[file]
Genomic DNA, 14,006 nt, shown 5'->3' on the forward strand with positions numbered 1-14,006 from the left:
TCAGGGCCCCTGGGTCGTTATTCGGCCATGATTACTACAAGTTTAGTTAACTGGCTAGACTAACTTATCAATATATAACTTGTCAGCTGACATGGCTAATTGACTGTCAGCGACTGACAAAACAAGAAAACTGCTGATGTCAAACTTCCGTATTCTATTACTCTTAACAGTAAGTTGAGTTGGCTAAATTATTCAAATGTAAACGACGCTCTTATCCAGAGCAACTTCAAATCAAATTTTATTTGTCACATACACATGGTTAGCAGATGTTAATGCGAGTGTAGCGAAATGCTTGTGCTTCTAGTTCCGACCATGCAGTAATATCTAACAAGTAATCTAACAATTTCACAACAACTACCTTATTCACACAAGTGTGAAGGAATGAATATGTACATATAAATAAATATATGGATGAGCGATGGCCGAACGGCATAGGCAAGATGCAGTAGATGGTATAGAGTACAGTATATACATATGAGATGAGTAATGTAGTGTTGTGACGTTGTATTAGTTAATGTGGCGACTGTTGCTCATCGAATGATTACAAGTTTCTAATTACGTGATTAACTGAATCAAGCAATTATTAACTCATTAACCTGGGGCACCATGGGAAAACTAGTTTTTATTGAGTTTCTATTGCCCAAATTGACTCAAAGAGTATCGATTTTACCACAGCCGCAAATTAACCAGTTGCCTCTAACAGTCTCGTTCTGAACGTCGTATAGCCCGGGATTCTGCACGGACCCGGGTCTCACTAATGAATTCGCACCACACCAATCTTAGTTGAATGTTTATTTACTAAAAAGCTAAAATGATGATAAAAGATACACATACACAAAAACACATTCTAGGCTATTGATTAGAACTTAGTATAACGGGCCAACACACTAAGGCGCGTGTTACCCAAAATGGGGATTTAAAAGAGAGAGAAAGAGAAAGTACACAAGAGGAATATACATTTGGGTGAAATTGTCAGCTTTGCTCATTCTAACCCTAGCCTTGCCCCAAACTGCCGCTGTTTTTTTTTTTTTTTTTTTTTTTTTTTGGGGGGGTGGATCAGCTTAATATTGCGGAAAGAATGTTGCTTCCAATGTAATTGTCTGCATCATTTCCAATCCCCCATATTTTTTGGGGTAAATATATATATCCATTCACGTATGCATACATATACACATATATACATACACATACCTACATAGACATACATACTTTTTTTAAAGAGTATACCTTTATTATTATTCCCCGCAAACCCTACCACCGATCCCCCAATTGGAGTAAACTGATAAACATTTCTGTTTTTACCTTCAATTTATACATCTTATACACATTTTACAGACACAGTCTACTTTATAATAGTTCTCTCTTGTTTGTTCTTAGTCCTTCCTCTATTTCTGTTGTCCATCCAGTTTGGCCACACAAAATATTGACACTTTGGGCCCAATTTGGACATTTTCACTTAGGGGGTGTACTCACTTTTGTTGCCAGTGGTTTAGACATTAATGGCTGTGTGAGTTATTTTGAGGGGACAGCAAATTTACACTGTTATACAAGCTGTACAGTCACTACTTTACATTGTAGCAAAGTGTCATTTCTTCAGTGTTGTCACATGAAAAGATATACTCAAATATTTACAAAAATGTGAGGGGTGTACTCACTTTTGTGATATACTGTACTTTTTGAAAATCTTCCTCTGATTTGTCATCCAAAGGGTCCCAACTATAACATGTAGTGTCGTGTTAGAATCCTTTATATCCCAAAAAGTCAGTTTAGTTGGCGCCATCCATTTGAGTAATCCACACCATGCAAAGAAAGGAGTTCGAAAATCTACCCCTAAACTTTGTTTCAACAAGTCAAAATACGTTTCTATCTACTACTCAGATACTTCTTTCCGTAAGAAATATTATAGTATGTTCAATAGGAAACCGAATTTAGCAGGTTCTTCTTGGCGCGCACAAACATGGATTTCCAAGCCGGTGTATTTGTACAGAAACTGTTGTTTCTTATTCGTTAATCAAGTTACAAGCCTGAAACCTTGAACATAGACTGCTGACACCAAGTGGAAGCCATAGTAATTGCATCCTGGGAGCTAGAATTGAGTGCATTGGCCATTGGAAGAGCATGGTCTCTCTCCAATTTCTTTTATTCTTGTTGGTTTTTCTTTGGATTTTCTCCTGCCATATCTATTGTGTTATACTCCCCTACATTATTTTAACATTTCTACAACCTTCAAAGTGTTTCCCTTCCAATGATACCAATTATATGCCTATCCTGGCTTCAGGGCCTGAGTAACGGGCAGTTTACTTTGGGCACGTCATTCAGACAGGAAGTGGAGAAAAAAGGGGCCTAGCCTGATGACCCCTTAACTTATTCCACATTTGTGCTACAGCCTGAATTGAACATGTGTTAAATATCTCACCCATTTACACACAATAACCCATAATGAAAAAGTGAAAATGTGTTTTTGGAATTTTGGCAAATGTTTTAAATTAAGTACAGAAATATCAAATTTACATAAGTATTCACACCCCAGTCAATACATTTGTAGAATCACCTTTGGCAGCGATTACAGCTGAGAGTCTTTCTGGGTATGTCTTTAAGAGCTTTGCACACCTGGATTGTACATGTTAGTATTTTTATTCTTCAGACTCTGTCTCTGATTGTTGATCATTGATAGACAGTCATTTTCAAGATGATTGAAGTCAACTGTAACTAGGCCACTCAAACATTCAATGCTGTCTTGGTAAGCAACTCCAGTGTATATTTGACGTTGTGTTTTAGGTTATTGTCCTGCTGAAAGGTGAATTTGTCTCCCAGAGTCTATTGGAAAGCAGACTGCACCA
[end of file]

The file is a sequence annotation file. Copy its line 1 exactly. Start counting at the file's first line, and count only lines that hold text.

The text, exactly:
Genomic DNA, 14,006 nt, shown 5'->3' on the forward strand with positions numbered 1-14,006 from the left: